How can Connecticut consumers have more local control over the amount of renewable energy they receive? Through the use of a tool called Community Choice Aggregation (CCA), Connecticut cities and towns can do more to direct their energy purchases toward renewable sources — while saving money at the same time. Other states such as Massachusetts, New Hampshire, Rhode Island, New York, California and four more are doing this, and our legislators should make it possible here, too.
Right now, your utility 1) decides who to buy electricity from on your behalf (procurement), then 2) delivers the power to your home or business by maintaining poles, wires, transformers and substations, which is what utilities really get paid for, and 3) does customer service, including billing. In the CCA model, a municipality or group of municipalities forms a CCA, which takes over the power procurement function of the utility. Using the bulk purchasing power of the CCA’s residents and small businesses, the CCA typically meets or beats the utility’s standard offering and ratepayers can decide to purchase greener power than offered by the utility. All ratepayers become enrolled in the CCA, but any ratepayer who wants to opt-out can return to the utility’s standard offering. The utility continues to take care of delivery, maintenance and billing.
Wait a minute, you might ask, how is it possible to beat the utility’s price? The simple answer is that the nimbleness of a CCA, through its in-house or consulting energy professionals, allows it more flexibility in competitive power purchases. A number of studies show that CCAs generally offer their ratepayers lower prices, with many providing cleaner energy at the same time.
But CCAs don’t just lower prices and increase renewable energy content. In California and some other states, CCAs actively promote energy efficiency and are catalysts for local clean energy projects, creating jobs and spurring economic development. This can begin to shape the electricity demand profile of the territory it serves and in this way have more control in lowering prices and emissions of all ratepayers.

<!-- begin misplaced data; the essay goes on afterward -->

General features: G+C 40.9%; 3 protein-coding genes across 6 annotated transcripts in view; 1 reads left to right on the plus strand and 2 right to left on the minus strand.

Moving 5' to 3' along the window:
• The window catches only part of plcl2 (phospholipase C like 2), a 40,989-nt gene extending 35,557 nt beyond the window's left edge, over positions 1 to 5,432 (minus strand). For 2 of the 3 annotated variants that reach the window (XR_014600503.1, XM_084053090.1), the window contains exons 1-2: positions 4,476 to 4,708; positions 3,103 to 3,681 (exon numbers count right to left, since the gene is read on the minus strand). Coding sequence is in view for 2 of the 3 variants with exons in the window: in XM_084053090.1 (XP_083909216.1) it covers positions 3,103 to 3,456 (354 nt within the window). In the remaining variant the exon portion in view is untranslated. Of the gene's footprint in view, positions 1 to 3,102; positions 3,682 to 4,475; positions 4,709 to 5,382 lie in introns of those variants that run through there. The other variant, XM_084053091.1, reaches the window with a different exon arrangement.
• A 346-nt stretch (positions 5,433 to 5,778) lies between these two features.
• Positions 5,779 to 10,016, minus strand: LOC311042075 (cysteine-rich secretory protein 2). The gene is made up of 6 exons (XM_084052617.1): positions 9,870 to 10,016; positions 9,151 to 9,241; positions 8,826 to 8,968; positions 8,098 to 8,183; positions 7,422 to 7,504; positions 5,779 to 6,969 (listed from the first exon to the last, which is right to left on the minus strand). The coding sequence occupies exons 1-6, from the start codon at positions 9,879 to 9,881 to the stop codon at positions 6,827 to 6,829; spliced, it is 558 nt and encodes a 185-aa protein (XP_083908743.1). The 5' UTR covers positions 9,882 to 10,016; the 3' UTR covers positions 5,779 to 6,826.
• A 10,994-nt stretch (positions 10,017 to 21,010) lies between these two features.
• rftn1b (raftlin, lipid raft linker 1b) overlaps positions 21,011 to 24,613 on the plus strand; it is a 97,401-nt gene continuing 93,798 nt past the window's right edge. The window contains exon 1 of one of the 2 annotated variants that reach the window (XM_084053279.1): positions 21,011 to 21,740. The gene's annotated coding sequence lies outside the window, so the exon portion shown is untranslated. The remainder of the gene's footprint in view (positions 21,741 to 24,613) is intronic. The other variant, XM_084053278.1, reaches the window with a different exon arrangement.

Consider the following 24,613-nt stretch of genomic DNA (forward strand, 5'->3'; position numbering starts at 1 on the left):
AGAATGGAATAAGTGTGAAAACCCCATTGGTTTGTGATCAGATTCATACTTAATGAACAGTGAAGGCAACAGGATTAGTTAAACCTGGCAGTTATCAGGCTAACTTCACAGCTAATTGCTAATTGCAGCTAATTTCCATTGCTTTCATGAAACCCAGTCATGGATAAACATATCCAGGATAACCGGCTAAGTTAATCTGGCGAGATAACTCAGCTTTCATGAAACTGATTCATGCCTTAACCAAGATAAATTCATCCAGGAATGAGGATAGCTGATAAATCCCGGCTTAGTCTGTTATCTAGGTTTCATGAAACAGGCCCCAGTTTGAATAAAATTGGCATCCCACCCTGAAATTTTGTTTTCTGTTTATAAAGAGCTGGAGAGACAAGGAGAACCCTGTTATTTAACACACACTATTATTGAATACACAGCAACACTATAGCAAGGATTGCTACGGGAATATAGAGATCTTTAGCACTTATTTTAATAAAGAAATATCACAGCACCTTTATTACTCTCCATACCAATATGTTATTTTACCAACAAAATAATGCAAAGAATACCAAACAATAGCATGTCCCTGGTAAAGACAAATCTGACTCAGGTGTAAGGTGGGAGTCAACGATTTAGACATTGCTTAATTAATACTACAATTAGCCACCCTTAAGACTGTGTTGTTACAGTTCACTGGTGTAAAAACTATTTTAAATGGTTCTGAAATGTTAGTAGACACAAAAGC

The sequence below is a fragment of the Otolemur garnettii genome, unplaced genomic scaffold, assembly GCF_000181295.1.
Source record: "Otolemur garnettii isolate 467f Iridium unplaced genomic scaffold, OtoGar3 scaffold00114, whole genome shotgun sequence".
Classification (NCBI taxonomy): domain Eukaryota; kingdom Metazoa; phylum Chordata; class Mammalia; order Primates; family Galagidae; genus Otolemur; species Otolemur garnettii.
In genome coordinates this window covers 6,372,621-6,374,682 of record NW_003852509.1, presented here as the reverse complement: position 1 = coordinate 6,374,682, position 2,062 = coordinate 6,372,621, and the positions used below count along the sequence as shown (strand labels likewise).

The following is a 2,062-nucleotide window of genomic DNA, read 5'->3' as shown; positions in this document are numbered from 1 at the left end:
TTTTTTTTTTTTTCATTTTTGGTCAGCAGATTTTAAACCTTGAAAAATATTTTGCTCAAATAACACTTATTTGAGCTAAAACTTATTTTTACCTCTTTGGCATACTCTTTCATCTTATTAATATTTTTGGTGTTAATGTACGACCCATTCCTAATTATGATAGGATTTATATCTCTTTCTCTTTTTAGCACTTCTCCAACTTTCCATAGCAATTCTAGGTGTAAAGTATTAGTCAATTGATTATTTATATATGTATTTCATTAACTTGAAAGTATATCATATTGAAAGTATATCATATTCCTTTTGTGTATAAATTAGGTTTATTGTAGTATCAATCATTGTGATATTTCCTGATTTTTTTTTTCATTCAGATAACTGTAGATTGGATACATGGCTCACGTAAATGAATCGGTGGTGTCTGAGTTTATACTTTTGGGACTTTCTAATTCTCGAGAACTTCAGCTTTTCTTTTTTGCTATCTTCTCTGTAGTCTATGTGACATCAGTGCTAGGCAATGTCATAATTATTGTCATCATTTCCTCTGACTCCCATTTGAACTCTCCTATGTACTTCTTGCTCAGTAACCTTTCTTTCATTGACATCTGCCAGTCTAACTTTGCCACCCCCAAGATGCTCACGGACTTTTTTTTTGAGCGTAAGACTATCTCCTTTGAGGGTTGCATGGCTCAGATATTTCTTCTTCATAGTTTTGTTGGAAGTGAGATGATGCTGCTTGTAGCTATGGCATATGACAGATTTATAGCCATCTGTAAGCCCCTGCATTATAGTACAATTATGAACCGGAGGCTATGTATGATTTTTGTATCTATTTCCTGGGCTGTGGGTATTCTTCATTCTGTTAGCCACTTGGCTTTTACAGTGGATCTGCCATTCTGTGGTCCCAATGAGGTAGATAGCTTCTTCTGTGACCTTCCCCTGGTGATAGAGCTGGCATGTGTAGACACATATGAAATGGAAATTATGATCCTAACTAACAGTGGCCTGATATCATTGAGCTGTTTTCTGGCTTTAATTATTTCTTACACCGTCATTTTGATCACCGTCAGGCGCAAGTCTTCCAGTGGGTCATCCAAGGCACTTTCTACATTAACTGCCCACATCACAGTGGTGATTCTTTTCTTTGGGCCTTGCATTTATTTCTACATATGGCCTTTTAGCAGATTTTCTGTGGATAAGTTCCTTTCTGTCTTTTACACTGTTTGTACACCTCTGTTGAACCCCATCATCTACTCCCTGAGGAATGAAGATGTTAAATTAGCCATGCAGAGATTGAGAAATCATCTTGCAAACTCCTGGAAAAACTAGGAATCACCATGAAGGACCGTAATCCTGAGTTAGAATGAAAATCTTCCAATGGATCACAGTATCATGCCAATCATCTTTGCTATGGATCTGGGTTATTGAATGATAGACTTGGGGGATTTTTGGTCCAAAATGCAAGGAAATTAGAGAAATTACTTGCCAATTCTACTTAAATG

Here in Connecticut, enabling CCA for the state is supported by close to 20 organizations, including the CT League of Conservation Voters, Acadia Center, Consumers for Sensible Energy, Peoples Actions for Clean Energy, Efficiency for All, Operation Fuel, Clean Water Action, CT Roundtable for Climate and Jobs, and Solar CT. About 15 CT state legislators now support enabling CCA in our state. And four municipalities, New Haven, Middletown, Mansfield and Simsbury, have recently passed municipal resolutions supporting CCA for CT. Other towns are in the process of reviewing supportive resolutions.
What can you do to help? For one thing, pass a resolution in your town supporting CCA. This is the best way to start the discussion with your local officials and clean energy advocates about the benefits of CCA. Resolutions send a message to your state legislators that there is an appetite in your town for this policy tool. Contact us and we will be glad to make a presentation in your town and provide a sample resolution.
CCA is a tool, one that can help Connecticut towns and cities play their fullest role in reducing the cost of power for struggling ratepayers while, at the same time, increasing energy efficiency efforts, strengthening our local infrastructure resilience, and bringing more clean energy to town residents. The Connecticut legislature needs to pass enabling legislation and then the Governor should sign that bill into law. Once that occurs, it will then be up to Connecticut municipalities, their town officials and local energy activists to get to work forming their own CCAs.
Ask yourself this: if Massachusetts, New York, and California, arguably the three states that are addressing climate change most effectively, have fully embraced CCA, and if two other New England states, Rhode Island and New Hampshire, have enabled CCA, why shouldn’t Connecticut?